I loved it when my children were babies. I also loved it when they were teenagers—really, I did. Yes, there were challenges, but the bonds we formed during those years will last us a lifetime.
What’s the key to parenting teenagers? In this podcast episode, Mark and I talk about how first, you’ll need to transition from being a little-people parent to a big-people parent. We have to accept that their mind has changed, how they think has changed, they want to start exercising their ability to make their own choices. That’s just natural. They’re like the little bird getting ready to fly. So tell yourself, “A change is happening here and I need to shift gears.”
Parents make all of their teens’ decisions for them.
You want to let your teen make her own decisions when she’s ready. So how do you know she has the maturity to do that? It’s tricky. I’ve said this often to my kids after they’ve asked for more freedom or a new privilege, “Show me you are ready.”
It’s not an age thing. It depends on the child. Some are ready for things others aren’t. Just because a sister or a brother did it, doesn’t mean that every child gets to do it too automatically. When you do see that your child is ready to make more decisions on her own, let her. If you don’t let her fly out a little, she won’t gain the experience of figuring things out on her own.
Parents have lots of rules without a relationship.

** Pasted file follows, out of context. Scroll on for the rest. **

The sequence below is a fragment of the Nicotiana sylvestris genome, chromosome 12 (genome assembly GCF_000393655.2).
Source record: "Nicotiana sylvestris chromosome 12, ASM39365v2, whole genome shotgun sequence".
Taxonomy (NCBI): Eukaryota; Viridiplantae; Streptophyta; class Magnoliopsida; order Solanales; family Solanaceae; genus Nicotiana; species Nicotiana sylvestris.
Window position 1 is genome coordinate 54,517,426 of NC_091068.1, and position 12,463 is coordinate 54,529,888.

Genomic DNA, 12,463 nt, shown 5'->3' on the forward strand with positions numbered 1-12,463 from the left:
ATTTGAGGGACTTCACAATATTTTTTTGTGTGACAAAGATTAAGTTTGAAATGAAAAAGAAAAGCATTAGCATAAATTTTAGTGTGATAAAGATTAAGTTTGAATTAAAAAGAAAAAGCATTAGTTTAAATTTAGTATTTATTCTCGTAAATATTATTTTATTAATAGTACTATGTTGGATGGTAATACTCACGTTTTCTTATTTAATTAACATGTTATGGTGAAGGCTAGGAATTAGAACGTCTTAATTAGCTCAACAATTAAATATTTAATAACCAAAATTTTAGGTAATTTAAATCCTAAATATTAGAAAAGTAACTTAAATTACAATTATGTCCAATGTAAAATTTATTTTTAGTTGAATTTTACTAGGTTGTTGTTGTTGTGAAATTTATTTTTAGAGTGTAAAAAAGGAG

If you have a relationship with your teenager you will explain why the rule is there. With teenagers you can’t say, “Because I said so!” Taking the time to explain the why behind the rule helps them gain respect for your wisdom, and let’s them see that you’re not making decisions in a vacuum. They begin to trust you and you have an open dialogue.
I have made this mistake unintentionally. For example, I wanted to help one of my kids study more efficiently so I said, “I was talking to a mom friend of mine the other day, and her daughter did this and this to study and she made an A, so why don’ you do that?”
I wasn’t outright comparing, but my child heard, I don’t think you’re doing it the right way. Do it like this person…
If you’re child knows that you feel strongly about something he wants to do, and he feels like he doesn’t have a voice to be heard to argue with you about it, he is more likely to find a way to do it behind your back.
Teenagers need to know they can approach you and be heard. Your child will hide things from you if you don’t listen to their views.
Parents show conditional love.
Conditional love feels very defeating, especially for the child who’s not an overachiever. This is hard for busy, busy parents. We check off what kids need to do — grades, activities. The message that sends is, “I just care about the performance.”
So avoid these ways that parents frustrate their teens by trying to put yourself in their shoes and showing them a lot of love, every single day.
You can listen to the full podcast, here.